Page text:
There is power in positive thinking–and the power comes from you. and what you can do to have more “happy” neuro-chemicals.
SEROTONIN & POSITIVE THINKING
As far back as 2007 scientists* measured how positive thoughts change brain serotonin levels which is another key neurotransmitter in happiness. Professional actors were used since they could keep up an intense emotional state. Using a PET scan researchers found that focusing on happy memories resulted in increased uptake of the serotonin building blocks. Focusing on sad memories resulted in lower uptake. This supports the since replicated conclusion that we, by choosing to focus on happy thoughts, can self-regulate our brain’s neurotransmitters and change our brain’s chemical balance to support happiness.
DOPAMINE & MEDITATION
Another study shows why meditation makes monks among the happiest people on earth,
Dopamine is also crucial for happiness and relaxation, Researchers examined the changes in dopamine during meditation using positron emission tomography (PET) scanning on meditators. The dopamine increased significantly in an area called the basal ganglia during meditation. This is the first evidence that by focusing our thoughts, we can alter how the neurons in our brain fire, and increase dopamine release.
No prescription needed, no side-effects from medications. Your only cost is a bit of practice focusing on positive memories and thoughts or, if you are more ambitious, a bit of your time to learn to meditate.
I never thought of myself as a perfectionist because I never have done anything “perfectly”.
Are you a perfectionist? Do you, too, think you need to do your best and are hard on yourself because your best isn’t perfect?
I now have the “perfect” excuse to not be perfect. I can blame evolution.
What a relief.
Everyone has on average 400 flaws in their DNA*
“As life evolved, new abilities and new forms of life were not started anew, but grew out of what was there already. What existed just changed a bit, and those changes gave a new ability, a new advantage. Since new life was built on what already existed, the perfect solution to a new environment wasn’t always available, only what could easily develop from what already existed.”
What was workable, what was good enough, survived. Good enough meant it allowed the plant or animal to survive. And to be better than other solutions. But not necessarily perfect. So we are not perfect, and we do not need to be. We need to be good enough.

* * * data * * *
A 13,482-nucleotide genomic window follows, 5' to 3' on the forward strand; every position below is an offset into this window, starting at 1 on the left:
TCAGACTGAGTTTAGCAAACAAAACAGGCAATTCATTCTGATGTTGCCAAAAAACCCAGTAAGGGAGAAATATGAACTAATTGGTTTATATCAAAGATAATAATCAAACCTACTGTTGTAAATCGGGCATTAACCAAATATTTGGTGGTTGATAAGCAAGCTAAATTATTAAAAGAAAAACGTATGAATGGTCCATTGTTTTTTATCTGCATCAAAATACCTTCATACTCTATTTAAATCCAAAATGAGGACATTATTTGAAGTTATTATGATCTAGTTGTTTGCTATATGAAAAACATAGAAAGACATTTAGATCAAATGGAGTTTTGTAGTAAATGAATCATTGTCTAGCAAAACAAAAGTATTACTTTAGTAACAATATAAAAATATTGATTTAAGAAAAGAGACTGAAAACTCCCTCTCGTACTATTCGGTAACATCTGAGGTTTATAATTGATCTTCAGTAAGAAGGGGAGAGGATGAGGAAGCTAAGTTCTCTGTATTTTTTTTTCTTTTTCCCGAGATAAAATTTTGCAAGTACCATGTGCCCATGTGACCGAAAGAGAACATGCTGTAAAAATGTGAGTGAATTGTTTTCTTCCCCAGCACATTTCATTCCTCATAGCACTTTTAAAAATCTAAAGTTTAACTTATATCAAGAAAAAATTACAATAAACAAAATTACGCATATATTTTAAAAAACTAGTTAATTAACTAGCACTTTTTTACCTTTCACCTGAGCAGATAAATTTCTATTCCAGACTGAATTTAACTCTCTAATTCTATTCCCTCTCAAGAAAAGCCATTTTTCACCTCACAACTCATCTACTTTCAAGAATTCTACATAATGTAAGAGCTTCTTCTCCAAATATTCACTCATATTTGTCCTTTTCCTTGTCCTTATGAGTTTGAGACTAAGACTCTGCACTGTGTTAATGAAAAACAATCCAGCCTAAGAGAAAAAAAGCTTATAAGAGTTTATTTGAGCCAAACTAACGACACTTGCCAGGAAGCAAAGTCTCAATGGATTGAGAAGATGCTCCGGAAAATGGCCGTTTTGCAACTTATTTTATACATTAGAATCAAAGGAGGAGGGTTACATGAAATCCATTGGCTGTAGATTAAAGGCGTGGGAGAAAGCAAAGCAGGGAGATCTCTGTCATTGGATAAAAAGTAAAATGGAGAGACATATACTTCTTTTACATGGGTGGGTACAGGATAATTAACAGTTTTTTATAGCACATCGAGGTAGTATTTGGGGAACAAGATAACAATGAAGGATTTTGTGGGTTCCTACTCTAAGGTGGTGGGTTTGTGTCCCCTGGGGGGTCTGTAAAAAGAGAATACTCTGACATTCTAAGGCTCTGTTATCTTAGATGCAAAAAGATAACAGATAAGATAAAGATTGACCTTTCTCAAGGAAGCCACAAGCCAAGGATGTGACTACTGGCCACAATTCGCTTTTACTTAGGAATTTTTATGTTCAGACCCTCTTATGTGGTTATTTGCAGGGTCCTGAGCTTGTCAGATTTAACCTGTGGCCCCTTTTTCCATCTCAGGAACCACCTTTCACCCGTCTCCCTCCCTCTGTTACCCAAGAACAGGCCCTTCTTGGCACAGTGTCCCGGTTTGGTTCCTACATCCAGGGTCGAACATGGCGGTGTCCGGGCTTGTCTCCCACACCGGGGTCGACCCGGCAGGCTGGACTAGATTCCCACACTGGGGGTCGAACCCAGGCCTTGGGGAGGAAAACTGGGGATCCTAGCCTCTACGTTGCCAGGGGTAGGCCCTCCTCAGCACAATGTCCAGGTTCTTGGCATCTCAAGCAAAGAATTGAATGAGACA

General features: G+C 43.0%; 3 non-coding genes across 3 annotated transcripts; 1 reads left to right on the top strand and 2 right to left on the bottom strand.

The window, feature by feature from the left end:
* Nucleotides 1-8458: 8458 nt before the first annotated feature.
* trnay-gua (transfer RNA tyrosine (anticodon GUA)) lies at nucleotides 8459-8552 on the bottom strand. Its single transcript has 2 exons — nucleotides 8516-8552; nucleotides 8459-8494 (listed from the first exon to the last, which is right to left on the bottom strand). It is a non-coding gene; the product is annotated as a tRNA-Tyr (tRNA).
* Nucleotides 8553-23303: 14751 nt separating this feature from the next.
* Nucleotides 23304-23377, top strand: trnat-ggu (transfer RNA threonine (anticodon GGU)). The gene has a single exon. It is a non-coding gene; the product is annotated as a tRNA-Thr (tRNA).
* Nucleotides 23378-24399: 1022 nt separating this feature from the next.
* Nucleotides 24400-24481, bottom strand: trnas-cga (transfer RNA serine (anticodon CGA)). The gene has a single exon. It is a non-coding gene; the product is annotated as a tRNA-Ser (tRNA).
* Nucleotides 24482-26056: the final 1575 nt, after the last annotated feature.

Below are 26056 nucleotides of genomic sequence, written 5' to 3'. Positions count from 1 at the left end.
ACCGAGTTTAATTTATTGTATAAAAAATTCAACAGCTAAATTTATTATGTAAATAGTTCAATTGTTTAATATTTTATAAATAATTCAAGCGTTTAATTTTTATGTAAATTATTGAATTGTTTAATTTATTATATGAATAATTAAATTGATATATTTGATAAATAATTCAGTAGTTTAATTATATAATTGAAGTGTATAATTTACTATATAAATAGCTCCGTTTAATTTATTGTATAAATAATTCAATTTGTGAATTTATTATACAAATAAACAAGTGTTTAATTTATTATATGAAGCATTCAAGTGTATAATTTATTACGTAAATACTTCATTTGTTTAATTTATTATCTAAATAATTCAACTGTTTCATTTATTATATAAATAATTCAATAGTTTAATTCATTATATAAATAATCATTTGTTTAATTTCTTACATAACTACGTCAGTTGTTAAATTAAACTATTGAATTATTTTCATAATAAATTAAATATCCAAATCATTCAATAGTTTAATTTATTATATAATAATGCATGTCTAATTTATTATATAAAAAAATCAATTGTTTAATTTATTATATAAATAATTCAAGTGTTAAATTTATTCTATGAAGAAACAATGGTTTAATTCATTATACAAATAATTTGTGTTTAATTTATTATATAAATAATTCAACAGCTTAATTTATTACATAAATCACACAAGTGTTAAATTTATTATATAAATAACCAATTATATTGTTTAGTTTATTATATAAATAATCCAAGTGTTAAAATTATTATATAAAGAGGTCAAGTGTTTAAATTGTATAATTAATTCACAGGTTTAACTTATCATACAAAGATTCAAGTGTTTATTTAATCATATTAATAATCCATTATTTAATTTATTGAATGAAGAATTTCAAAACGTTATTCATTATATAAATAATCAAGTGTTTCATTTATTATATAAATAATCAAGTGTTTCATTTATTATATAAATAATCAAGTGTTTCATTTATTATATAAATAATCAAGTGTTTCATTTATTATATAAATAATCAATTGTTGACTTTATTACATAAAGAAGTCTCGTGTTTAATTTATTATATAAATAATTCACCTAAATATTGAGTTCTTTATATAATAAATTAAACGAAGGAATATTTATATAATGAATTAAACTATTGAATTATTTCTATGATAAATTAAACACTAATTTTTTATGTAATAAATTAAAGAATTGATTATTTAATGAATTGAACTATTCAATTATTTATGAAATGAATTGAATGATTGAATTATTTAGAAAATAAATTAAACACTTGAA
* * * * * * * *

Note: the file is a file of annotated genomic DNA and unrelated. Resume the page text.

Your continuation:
“The research gives an insight into the “flaws that make us all different, sometimes with different expertise and different abilities, but also different predispositions in diseases,” said Prof David Cooper of Cardiff University, the other lead researcher of the study.”
“Not all human genomes have perfect sequences,” he added. “The human genome is packed with pervasive, architectural flaws.”
How life evolved means we are not perfect, nothing is perfect, and we do not have to be perfect because perfect isn’t what life is about. Life is about good enough.
*The evidence comes from the 1,000 Genomes project, which is mapping normal human genetic differences, from tiny changes in DNA to major mutations.
We’re excited to let you know that we are compiling all the Happiness Hacks we’ve posted. Here’s a “hack” that that surprised us.
Mowing my lawn always makes me feel good. I’ve figured it was because I love being outside and mowing was good exercise. However, it’s a pretty small lawn and I don’t get a lot of exercise. I was surprised to read about research done at The University of Queensland in Australia finding that the smell of freshly cut grass increases feel-good neurochemistry in the brain.*
Their studies convinced the researchers cut grass smell was as powerful as well-known scents like:
lavender, cinnamon, vanilla, citrus, baby powder, pine, rose, rosemary, sunscreen and peppermint
They isolated the chemicals to create cut-grass aroma and have bottled it. You can buy cut grass smell!
. . . or you could mow your lawn. Use a push-mower to get a twofer – aerobic exercise & happy aroma.
After all, your nose is very close to your brain . . . and connected to your happiness!
*University of Queens land researchers found that the scent of cut grass works directly on the amygdala and hypo-campus and makes you happier and less stressed. They created a spray with the scent of cut grass called SerenaScent
Scientists recommend eating chocolate for tired people.
Few know that the feeling of chronic fatigue is the fact that the body makes negligibly small amount of the hormone serotonin, responsible for feelings of joy and happiness.
American scientists conducted a study and found out which product can best produce serotonin and help to cope with chronic fatigue:
Everyone knows that chocolate improves mood, because it improves the production of serotonin.
It turns out, “. . . it is bitter chocolate – just 50 grams of this delicacy, is capable of preventing physical and emotional exhaustion, and to help cope with fatigue.”
To establish the production of serotonin in your body, people need to eat every day half tiles of dark chocolate for two months.
I hate to say “I told you so” but I told you so – Walking is good for you. It’s my preferred form of exercise. Peggy and judy have found lots of studies on the benefits of walking. They asked me to promote it since I’m an expert walker:
Walking (preferably with me)
Gives you a creative lift. A study at Stanford showed a 60% increase in creative output. Researches called the kind of creativity “divergent thinking”, thinking out of the box, looking at many different possibilities. Walking lets out minds wander and this puts us in a good mental state for generating new ideas. (My Human Judy is already a “divergent thinker” . . . to a fault. Her brain hasn’t ever been able to walk a straight line)
Boosts your mood. In one study scientists saw increased energy, good mood, attentiveness and confidence with 12 minutes of walking compared to 12 minutes of sitting. (I like my human to be attentive and obedient)
Walking in nature also reduced repetitive negative thoughts (ruminating).
Improves memory. (You’ll remember that walking helps you)
Just 10 minutes of walking may relieve anxiety and improve mood as well as a workout lasting 45 minutes. (I prefer long walks but I’m all for anything that gets my human in a better mood)